After Volkswagen Group cheated emissions tests utilizing software, they were slapped with multiple lawsuits. Today Judge Charles Breyer, a federal judge at the U.S. District Court in San Francisco, approved a settlement of nearly $15 billion. In the history of the United States, this is the biggest automotive scandal settlement ever.

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The historic settlement is between Volkswagen Group, vehicle owners, California regulators, and the government. Under the settlement, Volkswagen will buy back vehicles from 475,000 U.S. owners of 2-liter VW and Audi cars or provide a repair if such a fix is approved by the Environmental Protection Agency (EPA). Hundreds of employees have been tasked with handling buybacks. Owners can also obtain payouts from $5,100 to $9,852 if they choose the repair.

Related: VW promises $14.7 billion to U.S. owners of cars affected by emissions cheating scandal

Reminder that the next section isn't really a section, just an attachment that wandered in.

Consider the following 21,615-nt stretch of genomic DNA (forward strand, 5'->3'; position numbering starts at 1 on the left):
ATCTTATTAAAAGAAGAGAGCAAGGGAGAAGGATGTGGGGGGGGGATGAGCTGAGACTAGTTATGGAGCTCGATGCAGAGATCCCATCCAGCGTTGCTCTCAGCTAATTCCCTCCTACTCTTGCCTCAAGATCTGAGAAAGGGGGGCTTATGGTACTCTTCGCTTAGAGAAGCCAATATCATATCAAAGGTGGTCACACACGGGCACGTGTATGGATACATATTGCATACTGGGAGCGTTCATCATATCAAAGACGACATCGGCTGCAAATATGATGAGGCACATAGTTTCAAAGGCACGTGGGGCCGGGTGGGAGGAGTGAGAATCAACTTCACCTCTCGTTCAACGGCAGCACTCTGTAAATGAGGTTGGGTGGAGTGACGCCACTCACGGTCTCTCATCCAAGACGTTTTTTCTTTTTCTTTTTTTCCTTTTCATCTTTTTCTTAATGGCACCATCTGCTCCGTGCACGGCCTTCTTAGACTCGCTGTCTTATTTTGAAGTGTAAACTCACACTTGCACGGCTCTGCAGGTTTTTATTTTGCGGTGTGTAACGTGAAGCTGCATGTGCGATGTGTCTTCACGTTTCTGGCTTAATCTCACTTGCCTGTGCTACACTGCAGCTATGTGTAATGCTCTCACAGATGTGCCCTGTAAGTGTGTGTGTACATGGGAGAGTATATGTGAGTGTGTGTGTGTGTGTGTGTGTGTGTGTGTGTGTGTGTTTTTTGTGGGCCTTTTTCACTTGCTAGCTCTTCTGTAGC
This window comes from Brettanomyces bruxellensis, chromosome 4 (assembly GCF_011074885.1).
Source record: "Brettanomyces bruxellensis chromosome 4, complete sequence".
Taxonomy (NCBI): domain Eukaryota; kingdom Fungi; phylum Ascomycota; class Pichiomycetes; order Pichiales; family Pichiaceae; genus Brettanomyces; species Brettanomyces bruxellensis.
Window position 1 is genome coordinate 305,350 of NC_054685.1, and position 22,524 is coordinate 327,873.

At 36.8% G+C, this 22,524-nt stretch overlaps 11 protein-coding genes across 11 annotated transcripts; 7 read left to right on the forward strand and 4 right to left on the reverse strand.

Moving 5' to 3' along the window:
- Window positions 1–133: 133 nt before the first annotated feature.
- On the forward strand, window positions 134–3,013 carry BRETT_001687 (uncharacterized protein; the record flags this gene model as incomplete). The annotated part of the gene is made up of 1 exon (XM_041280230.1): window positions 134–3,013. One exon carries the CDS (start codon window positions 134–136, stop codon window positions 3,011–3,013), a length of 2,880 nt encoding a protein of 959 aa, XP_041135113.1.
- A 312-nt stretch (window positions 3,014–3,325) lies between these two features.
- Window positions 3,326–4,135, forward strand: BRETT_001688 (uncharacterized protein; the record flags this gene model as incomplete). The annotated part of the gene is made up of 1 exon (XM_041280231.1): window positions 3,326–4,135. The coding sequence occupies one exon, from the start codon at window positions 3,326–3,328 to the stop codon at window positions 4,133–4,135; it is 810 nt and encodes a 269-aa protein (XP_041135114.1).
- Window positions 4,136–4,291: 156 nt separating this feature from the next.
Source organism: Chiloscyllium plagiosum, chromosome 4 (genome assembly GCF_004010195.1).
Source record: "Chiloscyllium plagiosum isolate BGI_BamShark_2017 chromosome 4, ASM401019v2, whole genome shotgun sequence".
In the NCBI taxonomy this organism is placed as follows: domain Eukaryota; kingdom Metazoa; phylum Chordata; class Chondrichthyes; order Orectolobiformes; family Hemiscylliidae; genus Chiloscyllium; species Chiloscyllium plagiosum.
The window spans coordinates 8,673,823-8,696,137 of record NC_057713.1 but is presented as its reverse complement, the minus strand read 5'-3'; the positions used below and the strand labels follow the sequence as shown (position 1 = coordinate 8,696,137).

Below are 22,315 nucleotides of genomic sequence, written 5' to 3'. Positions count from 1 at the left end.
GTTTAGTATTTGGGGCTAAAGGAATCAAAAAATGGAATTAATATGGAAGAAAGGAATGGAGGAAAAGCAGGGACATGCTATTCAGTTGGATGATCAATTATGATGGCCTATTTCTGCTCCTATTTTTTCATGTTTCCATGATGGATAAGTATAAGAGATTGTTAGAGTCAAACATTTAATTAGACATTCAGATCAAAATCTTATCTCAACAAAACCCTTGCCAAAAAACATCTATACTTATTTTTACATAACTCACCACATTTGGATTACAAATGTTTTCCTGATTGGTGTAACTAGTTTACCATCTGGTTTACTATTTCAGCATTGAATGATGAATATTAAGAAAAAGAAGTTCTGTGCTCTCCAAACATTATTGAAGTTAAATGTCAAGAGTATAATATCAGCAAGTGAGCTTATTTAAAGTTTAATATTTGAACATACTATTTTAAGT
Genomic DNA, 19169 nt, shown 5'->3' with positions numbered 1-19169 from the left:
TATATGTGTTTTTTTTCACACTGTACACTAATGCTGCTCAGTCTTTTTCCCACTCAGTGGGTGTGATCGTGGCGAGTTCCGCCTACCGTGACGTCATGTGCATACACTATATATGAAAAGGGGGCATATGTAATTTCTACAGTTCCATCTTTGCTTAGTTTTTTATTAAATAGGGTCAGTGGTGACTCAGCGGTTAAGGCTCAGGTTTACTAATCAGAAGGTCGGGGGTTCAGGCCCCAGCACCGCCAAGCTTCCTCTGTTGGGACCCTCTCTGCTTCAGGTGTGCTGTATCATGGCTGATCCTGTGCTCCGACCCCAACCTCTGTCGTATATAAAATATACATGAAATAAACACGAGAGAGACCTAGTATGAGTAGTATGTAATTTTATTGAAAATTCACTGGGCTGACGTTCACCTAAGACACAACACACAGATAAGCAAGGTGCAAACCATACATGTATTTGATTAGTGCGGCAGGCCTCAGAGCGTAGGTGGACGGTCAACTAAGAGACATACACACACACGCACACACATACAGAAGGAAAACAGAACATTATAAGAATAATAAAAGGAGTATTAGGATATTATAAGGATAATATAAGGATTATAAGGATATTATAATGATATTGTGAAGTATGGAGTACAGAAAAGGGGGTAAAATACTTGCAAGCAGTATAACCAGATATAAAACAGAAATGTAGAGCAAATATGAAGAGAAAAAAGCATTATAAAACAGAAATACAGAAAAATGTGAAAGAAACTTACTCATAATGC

336,000 owners have registered to participate in the settlement. Volkswagen has until October 2017 to design an acceptable fix or they must offer buybacks for all affected owners. In addition to paying consumers, Volkswagen will pay billions toward environmental mitigation. A settlement with 80,000 owners of three-liter vehicles is still being negotiated.

During a hearing on October 18 around 20 Volkswagen owners objected, but Judge Breyer described the settlement as “fair, reasonable, and adequate.” In the ruling he said, “The priority was to get the polluting cars off the road as soon as possible. The settlement does that.” In a statement U.S. Volkswagen CEO Hinrich J. Woebcken said they will work to ensure the program “is now carried out as seamlessly as possible.”

Volkswagen isn’t in the clear yet; German prosecutors and the U.S. Justice Department are still conducting criminal investigations. Depending on the outcome of those investigations, Volkswagen may have to shell out still more money to compensate for their fraud.

Via USA TODAY and the Los Angeles Times

Images via Frank Behrens on Flickr and Wikimedia Commons